The Endangered Series: Elephant
- Poaching and illegal wildlife trade: Even though there are regulations and bans on elephant ivory, there are still unregulated domestic ivory markets fueling the illegal international trades. In turn, both African and Asian elephants are being hunted for their ivory. There is also a market for other elephant products like skin, tail hair and meat.
- Habitat loss and fragmentation: Average of 70% of Asian elephants are being found outside of protected areas. Plantations, industry, mines, roads and farming etc have squeezed elephant populations into smaller spaces of forest surrounded by human settlements.
- Anti-poaching initiatives: Community and government rangers and game guards help protect endangered species like elephants.
- Ivory trade ban: China has recently banned ivory trade, which helps greatly reducing the numbers of elephant poaching. It is, although, still a long way to control all the smuggling.
- Community projects: Many NGOs like Sheldrick Wildlife Trust are also focusing on projects like aerial surveillance, community outreach and orphans projects to take care of elephants and other endangered species locally.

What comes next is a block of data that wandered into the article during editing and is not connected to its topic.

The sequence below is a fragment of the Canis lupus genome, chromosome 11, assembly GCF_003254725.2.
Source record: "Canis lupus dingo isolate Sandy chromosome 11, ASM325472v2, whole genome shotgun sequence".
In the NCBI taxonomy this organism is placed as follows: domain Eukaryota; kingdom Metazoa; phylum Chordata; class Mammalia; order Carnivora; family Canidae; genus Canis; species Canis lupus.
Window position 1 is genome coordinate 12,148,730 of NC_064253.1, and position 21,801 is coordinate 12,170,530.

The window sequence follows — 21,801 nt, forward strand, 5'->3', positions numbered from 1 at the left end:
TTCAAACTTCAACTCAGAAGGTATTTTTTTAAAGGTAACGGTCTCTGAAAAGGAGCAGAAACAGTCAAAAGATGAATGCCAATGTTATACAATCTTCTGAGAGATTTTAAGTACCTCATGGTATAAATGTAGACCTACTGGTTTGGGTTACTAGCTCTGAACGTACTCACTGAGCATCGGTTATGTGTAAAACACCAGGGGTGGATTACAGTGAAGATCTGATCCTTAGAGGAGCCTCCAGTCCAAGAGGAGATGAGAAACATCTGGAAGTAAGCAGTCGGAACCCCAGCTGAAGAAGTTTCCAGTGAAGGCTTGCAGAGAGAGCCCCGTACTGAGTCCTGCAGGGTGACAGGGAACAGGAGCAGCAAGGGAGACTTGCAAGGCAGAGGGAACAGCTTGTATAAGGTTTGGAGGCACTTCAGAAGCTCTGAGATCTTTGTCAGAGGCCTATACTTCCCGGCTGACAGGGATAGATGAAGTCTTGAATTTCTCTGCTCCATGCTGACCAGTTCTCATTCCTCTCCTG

The Endangered Series: Tiger
Our first animal in the endangered series, we are celebrating an overall increasing number of these wild animals after a century of decline. However, in some areas including Southeast Asia, tigers are still in crisis and need a lot more work. We hope to bring awareness to it.
- Demands of the $20 billion a year illegal wildlife market. Tiger parts are consumed for traditional medicinal purposes across Asia.
- Wild tigers are persecuted when villagers take retaliatory measures to protect their livestock and communities.
- Their habitats are increasingly under threat from agricultural developments, especially monocultures like palm oil plantations.
- Tiger has been protected under Appendix I of the Convention on International Trade in Endangered Species of Wild Fauna and Flora (CITES) since 1 July 1975 which means commercial international trade in tiger is prohibited.
- At the Tiger Summit held in St Petersburg, Russia in November 2010, the 13 tiger range countries adopted a Global Tiger Recovery Program. The goal is to effectively double the number of wild Tigers by 2022.
- Many conservation organisations are also actively working with range countries in Asia to address the most serious threats to tigers, which include direct killing, depletion of prey, and habitat loss and fragmentation.
The Overshoot: 4Earths
The idea of this illustration comes from Earth Overshoot Day. It is an initiative of Global Footprint Network, that marks the date when humanity’s demand for ecological resources and services in a given year exceeds what Earth can regenerate in that year.
In simple terms, we are consuming more resources than we should.
On a global average, we are at a state where we need 1.6 planets to meet our needs. However, according to a publication by WWF in 2019, if everyone led the lifestyle of Hong Kongers, we need 4.2 Earths to sustain our consumption habits, an increase from 2016’s figure of 3.9 Earths.